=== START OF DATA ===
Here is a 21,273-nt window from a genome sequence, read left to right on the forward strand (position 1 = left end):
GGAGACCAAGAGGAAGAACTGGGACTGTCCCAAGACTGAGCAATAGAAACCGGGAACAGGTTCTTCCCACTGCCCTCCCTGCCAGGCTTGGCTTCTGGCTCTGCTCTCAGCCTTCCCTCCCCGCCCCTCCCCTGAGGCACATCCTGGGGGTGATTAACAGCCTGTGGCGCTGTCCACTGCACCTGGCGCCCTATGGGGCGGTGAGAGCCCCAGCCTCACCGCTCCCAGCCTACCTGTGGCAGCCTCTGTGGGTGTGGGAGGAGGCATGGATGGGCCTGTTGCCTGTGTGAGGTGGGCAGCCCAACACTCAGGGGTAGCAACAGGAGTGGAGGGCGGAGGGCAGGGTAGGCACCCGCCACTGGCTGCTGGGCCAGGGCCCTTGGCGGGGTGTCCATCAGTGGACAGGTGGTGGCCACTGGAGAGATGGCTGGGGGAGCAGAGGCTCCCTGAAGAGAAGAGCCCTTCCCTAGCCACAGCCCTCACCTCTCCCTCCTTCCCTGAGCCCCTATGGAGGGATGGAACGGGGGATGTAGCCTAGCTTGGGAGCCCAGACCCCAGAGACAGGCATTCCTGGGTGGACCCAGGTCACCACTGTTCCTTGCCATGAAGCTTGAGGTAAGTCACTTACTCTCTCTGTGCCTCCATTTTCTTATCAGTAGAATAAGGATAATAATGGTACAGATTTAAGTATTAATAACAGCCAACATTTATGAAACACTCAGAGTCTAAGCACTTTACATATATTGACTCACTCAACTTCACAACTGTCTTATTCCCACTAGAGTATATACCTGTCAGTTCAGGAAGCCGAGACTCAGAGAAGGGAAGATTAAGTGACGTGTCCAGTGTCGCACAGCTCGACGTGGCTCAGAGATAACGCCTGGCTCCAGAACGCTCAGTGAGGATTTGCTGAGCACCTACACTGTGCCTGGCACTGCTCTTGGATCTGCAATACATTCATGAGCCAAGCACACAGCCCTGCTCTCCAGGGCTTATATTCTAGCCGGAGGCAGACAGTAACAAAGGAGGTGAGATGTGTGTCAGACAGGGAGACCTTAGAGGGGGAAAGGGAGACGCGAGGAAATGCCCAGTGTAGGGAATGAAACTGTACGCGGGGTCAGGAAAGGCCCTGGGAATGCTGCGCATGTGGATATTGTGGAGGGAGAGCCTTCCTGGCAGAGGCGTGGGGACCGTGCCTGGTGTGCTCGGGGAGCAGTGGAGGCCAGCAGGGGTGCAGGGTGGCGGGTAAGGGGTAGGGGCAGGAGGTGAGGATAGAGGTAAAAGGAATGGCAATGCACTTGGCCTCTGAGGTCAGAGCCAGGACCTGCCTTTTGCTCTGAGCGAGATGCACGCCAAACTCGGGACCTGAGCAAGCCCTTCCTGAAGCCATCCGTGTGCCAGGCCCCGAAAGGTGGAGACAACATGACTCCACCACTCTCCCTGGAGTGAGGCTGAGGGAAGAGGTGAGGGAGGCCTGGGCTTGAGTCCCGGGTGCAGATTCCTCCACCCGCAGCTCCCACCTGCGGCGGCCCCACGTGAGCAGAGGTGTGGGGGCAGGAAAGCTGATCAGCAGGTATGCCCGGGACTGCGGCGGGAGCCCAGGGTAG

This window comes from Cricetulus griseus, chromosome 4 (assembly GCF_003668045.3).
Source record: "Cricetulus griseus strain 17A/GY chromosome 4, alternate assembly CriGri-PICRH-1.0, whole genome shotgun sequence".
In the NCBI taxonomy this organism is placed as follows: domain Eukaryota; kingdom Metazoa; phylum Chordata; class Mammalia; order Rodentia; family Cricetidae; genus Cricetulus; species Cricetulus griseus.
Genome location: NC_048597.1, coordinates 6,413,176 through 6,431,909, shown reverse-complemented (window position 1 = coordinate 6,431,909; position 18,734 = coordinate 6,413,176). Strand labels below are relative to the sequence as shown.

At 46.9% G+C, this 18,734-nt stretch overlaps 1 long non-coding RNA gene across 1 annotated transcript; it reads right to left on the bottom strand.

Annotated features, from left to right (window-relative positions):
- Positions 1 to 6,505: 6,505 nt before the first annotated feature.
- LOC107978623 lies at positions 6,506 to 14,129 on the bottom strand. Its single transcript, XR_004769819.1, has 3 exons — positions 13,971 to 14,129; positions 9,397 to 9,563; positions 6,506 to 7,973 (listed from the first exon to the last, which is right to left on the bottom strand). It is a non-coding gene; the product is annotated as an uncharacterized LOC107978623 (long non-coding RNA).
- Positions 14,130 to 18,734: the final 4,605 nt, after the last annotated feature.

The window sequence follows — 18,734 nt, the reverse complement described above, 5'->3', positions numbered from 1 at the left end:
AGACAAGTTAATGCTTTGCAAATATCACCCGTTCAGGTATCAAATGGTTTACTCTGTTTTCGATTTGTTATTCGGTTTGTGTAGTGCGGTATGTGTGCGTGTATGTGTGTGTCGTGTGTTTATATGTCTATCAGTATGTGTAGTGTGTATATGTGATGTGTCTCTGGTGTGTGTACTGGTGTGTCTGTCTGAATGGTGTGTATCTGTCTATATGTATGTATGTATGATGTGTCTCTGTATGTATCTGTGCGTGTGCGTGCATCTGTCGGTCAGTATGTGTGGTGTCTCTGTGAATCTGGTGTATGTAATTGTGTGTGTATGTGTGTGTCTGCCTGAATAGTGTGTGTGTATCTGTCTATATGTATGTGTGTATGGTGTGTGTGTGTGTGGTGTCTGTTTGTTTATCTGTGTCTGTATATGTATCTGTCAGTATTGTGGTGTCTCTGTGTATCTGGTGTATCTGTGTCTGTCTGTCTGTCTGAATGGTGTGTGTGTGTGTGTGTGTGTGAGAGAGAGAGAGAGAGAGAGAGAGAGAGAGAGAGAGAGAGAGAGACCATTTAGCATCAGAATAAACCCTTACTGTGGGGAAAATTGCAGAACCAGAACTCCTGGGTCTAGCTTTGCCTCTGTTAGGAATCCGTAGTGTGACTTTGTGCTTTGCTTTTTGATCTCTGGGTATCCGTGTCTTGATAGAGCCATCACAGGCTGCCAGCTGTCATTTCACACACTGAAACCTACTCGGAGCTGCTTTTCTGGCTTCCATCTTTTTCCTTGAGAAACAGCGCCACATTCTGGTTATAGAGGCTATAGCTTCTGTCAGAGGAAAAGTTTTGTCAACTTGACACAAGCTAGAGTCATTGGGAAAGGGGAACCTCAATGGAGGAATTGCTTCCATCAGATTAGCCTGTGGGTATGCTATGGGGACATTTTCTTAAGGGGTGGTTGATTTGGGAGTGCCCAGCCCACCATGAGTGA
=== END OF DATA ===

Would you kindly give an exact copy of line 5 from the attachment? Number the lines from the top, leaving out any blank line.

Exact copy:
In the NCBI taxonomy this organism is placed as follows: domain Eukaryota; kingdom Metazoa; phylum Chordata; class Mammalia; order Rodentia; family Cricetidae; genus Cricetulus; species Cricetulus griseus.